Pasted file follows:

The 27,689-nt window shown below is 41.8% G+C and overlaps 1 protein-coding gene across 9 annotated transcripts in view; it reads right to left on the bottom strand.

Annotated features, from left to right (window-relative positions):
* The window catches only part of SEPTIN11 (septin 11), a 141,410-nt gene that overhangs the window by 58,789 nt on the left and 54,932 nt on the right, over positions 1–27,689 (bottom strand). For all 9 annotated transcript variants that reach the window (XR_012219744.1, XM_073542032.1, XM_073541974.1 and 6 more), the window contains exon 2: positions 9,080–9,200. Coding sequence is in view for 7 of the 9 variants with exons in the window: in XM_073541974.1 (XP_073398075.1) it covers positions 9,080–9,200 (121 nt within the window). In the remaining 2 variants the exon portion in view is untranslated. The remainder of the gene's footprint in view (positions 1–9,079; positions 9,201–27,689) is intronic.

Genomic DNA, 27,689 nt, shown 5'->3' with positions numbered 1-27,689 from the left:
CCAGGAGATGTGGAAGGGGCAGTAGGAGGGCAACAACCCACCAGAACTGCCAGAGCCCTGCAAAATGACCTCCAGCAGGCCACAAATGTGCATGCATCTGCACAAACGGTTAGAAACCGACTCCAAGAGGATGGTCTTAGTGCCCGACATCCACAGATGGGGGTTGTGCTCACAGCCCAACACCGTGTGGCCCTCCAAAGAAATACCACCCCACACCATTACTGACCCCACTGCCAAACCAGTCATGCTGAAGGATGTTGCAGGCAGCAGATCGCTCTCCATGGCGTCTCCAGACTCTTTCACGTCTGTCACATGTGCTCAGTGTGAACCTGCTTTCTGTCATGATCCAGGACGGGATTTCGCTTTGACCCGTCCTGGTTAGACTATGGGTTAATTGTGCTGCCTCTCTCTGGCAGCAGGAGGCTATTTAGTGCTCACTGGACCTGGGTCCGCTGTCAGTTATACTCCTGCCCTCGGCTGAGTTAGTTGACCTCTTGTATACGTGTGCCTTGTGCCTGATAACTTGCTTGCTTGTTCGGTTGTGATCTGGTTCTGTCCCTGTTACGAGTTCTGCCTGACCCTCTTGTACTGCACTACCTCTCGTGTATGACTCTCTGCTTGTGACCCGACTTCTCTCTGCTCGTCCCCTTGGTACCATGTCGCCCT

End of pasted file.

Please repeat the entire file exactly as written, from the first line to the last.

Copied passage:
The 27,689-nt window shown below is 41.8% G+C and overlaps 1 protein-coding gene across 9 annotated transcripts in view; it reads right to left on the bottom strand.

Annotated features, from left to right (window-relative positions):
* The window catches only part of SEPTIN11 (septin 11), a 141,410-nt gene that overhangs the window by 58,789 nt on the left and 54,932 nt on the right, over positions 1–27,689 (bottom strand). For all 9 annotated transcript variants that reach the window (XR_012219744.1, XM_073542032.1, XM_073541974.1 and 6 more), the window contains exon 2: positions 9,080–9,200. Coding sequence is in view for 7 of the 9 variants with exons in the window: in XM_073541974.1 (XP_073398075.1) it covers positions 9,080–9,200 (121 nt within the window). In the remaining 2 variants the exon portion in view is untranslated. The remainder of the gene's footprint in view (positions 1–9,079; positions 9,201–27,689) is intronic.

Genomic DNA, 27,689 nt, shown 5'->3' with positions numbered 1-27,689 from the left:
CCAGGAGATGTGGAAGGGGCAGTAGGAGGGCAACAACCCACCAGAACTGCCAGAGCCCTGCAAAATGACCTCCAGCAGGCCACAAATGTGCATGCATCTGCACAAACGGTTAGAAACCGACTCCAAGAGGATGGTCTTAGTGCCCGACATCCACAGATGGGGGTTGTGCTCACAGCCCAACACCGTGTGGCCCTCCAAAGAAATACCACCCCACACCATTACTGACCCCACTGCCAAACCAGTCATGCTGAAGGATGTTGCAGGCAGCAGATCGCTCTCCATGGCGTCTCCAGACTCTTTCACGTCTGTCACATGTGCTCAGTGTGAACCTGCTTTCTGTCATGATCCAGGACGGGATTTCGCTTTGACCCGTCCTGGTTAGACTATGGGTTAATTGTGCTGCCTCTCTCTGGCAGCAGGAGGCTATTTAGTGCTCACTGGACCTGGGTCCGCTGTCAGTTATACTCCTGCCCTCGGCTGAGTTAGTTGACCTCTTGTATACGTGTGCCTTGTGCCTGATAACTTGCTTGCTTGTTCGGTTGTGATCTGGTTCTGTCCCTGTTACGAGTTCTGCCTGACCCTCTTGTACTGCACTACCTCTCGTGTATGACTCTCTGCTTGTGACCCGACTTCTCTCTGCTCGTCCCCTTGGTACCATGTCGCCCT